Some flowers are more difficult to deal with than others. They may be hard to hydrate, particular about the time of day for harvest, or have an ideal harvest stage. We have eliminated some flowers that are overly difficult, such as basil and euphorbia, but there are some that we just can’t live without, so have learned to deal with their pickiness. We are also updating our post harvest care each year based on efficiencies and systems that are developed.
Whether you’ve been on the flower farming scene for a while or are brand new, you have likely been in this scenario. You’re sitting at your computer or holding your tablet or smartphone refreshing a webpage a thousand times as the clock ticks closer to the start of a sale. The anticipation has been building for days or weeks. Countless social media posts have prepared you for this moment. The countdown ends and you frantically start adding bare root roses to your cart.
Last summer during the drought and never-ending heat dome in the Pacific Northwest, I watched field bindweed on my vegetable farm go from spotty to ubiquitous. It went from a nuisance in a few spots that I kept an eye on, to a presence that haunted my days and nights.
I went on a mission to understand field bindweed, why it suddenly exploded at my farm, and what I could do to manage it. I found a lot of conflicting information from state agriculture extension agencies. I will do my best to make clear what management strategies work. I will also share tips from GFM readers and strategies I am experimenting with on my farm.
I was first introduced to flame weeding as an apprentice farmer. We had a single wand torch with a squeeze valve and we’d carry the “20 pound” propane tank (which actually weighs over 30 pounds when full) in our other hand while flaming beds seeded to carrots. 24 years later, despite having tried a few other options, I’m back to that same set up, and basically I’m still using it for the same thing – pre-emergence weeding of carrots and parsnips, which for me means just a bed or two every two weeks or so.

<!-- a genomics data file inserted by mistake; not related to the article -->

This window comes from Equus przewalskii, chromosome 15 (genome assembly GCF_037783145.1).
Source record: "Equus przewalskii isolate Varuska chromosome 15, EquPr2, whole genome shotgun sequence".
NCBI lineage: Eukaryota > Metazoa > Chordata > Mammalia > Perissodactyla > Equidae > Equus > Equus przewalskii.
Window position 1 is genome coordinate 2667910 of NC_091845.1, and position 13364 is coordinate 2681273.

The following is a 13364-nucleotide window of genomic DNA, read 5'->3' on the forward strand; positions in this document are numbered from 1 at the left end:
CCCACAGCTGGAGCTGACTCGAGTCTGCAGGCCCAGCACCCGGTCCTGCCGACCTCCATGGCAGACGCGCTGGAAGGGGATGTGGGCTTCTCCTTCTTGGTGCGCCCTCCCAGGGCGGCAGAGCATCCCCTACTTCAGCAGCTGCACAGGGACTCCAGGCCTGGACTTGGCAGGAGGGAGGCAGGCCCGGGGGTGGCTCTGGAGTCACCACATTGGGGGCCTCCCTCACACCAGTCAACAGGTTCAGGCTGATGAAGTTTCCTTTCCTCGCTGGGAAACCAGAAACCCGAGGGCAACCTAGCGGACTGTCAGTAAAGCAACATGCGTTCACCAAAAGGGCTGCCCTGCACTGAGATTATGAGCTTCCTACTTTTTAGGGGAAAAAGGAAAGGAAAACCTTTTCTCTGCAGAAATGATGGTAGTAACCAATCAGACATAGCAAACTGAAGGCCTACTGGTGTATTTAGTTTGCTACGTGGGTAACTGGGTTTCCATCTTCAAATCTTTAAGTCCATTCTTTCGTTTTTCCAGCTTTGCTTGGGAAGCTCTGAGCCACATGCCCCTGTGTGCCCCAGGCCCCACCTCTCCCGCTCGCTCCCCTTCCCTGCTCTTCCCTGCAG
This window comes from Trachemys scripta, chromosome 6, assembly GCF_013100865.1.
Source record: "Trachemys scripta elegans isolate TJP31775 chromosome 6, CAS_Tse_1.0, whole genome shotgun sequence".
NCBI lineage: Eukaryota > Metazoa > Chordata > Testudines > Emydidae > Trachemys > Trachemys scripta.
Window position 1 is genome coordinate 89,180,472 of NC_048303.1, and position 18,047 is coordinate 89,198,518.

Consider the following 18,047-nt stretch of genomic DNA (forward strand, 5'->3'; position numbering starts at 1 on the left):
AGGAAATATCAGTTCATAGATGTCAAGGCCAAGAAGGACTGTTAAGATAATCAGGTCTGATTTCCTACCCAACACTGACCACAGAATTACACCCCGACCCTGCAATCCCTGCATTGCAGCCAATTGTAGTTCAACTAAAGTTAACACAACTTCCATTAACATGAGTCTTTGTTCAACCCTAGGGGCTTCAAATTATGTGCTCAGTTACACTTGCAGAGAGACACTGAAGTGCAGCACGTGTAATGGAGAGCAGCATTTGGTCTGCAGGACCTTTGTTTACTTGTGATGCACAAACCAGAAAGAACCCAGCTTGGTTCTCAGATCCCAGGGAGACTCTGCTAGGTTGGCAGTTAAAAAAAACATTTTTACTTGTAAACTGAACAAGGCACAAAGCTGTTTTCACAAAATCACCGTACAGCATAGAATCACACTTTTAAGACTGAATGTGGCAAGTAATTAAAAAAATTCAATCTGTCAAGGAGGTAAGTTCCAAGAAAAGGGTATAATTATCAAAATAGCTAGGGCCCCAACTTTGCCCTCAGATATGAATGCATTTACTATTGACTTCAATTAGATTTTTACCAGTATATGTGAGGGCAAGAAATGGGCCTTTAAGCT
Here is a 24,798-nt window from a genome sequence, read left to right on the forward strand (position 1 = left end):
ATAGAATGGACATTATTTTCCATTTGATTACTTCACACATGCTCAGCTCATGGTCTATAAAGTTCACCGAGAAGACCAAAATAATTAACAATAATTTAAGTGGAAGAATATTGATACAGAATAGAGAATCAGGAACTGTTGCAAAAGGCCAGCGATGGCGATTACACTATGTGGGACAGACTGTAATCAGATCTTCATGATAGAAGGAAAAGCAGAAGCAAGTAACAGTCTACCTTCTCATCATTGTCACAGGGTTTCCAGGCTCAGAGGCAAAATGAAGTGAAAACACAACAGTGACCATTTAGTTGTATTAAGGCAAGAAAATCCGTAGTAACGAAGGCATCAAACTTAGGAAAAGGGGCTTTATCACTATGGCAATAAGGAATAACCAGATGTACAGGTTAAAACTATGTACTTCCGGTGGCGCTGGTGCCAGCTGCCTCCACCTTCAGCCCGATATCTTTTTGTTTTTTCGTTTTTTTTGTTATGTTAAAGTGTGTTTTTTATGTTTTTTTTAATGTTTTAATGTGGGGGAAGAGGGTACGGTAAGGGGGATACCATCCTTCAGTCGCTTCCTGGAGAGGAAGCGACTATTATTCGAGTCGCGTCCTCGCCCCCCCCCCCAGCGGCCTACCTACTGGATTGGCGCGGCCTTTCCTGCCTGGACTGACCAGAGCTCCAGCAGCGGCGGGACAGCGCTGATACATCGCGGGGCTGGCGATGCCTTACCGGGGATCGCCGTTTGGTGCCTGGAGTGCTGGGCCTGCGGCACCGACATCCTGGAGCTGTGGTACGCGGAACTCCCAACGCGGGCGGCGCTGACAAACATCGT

I think a lot about what makes me want to keep showing up to farm each day, and each year turn the calendar to a new production season. Good food, working outside, mental and physical challenge all come to mind. Yet, being part of a positive crew culture and productive farm team tops my list.
Ten years ago, a spot on my husband Casey’s neck grew darker and larger in a way that I noticed, my mother noticed, and even my best friend noticed. If you aren’t aware, changes in existing moles or birth marks are a big red flag and potential indicators of skin cancer. I’ll share that awareness with you, explain why sun-exposure matters, and provide guides for taking care of your skin (while still getting important farming work done). In addition to official sources, I also gathered tips from several farmers via social media and a listserv discussion. Some of my research surprised even me, so I encourage you to read to the end even if you think you’re already well-informed about sun and skin protection.
In this article I cover aspects of growing potatoes that I did not review in previous GFM articles. To come up to speed, take a look at the January 2022 article on planting and green sprouting potatoes (including stages of growth); October 2021 covered harvest and storage; November 2008, root cellars; and in February 2008 we covered succession planting.